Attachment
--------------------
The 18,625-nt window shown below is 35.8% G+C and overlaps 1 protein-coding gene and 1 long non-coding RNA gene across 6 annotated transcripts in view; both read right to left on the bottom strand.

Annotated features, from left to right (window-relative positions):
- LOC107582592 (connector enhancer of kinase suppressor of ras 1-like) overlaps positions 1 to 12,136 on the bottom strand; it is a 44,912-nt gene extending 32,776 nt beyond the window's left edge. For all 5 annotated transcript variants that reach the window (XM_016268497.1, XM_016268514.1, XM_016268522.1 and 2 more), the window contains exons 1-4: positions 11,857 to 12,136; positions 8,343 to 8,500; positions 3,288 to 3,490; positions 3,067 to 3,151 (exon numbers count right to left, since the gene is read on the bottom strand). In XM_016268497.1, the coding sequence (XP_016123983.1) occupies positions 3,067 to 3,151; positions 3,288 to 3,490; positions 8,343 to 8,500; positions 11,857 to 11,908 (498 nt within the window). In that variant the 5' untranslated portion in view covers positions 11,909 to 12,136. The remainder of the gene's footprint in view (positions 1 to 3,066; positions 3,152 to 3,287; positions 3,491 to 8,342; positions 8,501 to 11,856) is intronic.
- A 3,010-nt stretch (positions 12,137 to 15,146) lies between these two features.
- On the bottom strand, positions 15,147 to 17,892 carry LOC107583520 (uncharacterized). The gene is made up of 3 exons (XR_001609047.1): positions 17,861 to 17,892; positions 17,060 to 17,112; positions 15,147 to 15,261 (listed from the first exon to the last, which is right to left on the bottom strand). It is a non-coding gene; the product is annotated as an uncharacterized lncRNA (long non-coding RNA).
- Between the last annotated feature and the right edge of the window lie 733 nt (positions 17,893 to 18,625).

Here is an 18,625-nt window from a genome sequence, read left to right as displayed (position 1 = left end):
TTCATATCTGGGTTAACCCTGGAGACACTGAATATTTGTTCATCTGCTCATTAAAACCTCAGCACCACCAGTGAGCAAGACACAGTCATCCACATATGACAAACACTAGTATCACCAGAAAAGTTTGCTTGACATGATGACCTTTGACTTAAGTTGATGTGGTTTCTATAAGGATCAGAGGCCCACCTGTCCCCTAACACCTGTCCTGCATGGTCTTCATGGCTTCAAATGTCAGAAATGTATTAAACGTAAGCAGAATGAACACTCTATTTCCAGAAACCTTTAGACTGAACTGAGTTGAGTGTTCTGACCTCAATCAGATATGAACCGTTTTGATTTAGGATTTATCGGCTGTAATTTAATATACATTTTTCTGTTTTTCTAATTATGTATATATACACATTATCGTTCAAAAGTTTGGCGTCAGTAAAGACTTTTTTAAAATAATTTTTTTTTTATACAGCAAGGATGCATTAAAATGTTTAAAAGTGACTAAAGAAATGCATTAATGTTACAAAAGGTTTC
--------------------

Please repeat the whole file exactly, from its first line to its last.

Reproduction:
The 18,625-nt window shown below is 35.8% G+C and overlaps 1 protein-coding gene and 1 long non-coding RNA gene across 6 annotated transcripts in view; both read right to left on the bottom strand.

Annotated features, from left to right (window-relative positions):
- LOC107582592 (connector enhancer of kinase suppressor of ras 1-like) overlaps positions 1 to 12,136 on the bottom strand; it is a 44,912-nt gene extending 32,776 nt beyond the window's left edge. For all 5 annotated transcript variants that reach the window (XM_016268497.1, XM_016268514.1, XM_016268522.1 and 2 more), the window contains exons 1-4: positions 11,857 to 12,136; positions 8,343 to 8,500; positions 3,288 to 3,490; positions 3,067 to 3,151 (exon numbers count right to left, since the gene is read on the bottom strand). In XM_016268497.1, the coding sequence (XP_016123983.1) occupies positions 3,067 to 3,151; positions 3,288 to 3,490; positions 8,343 to 8,500; positions 11,857 to 11,908 (498 nt within the window). In that variant the 5' untranslated portion in view covers positions 11,909 to 12,136. The remainder of the gene's footprint in view (positions 1 to 3,066; positions 3,152 to 3,287; positions 3,491 to 8,342; positions 8,501 to 11,856) is intronic.
- A 3,010-nt stretch (positions 12,137 to 15,146) lies between these two features.
- On the bottom strand, positions 15,147 to 17,892 carry LOC107583520 (uncharacterized). The gene is made up of 3 exons (XR_001609047.1): positions 17,861 to 17,892; positions 17,060 to 17,112; positions 15,147 to 15,261 (listed from the first exon to the last, which is right to left on the bottom strand). It is a non-coding gene; the product is annotated as an uncharacterized lncRNA (long non-coding RNA).
- Between the last annotated feature and the right edge of the window lie 733 nt (positions 17,893 to 18,625).

Here is an 18,625-nt window from a genome sequence, read left to right as displayed (position 1 = left end):
TTCATATCTGGGTTAACCCTGGAGACACTGAATATTTGTTCATCTGCTCATTAAAACCTCAGCACCACCAGTGAGCAAGACACAGTCATCCACATATGACAAACACTAGTATCACCAGAAAAGTTTGCTTGACATGATGACCTTTGACTTAAGTTGATGTGGTTTCTATAAGGATCAGAGGCCCACCTGTCCCCTAACACCTGTCCTGCATGGTCTTCATGGCTTCAAATGTCAGAAATGTATTAAACGTAAGCAGAATGAACACTCTATTTCCAGAAACCTTTAGACTGAACTGAGTTGAGTGTTCTGACCTCAATCAGATATGAACCGTTTTGATTTAGGATTTATCGGCTGTAATTTAATATACATTTTTCTGTTTTTCTAATTATGTATATATACACATTATCGTTCAAAAGTTTGGCGTCAGTAAAGACTTTTTTAAAATAATTTTTTTTTTATACAGCAAGGATGCATTAAAATGTTTAAAAGTGACTAAAGAAATGCATTAATGTTACAAAAGGTTTC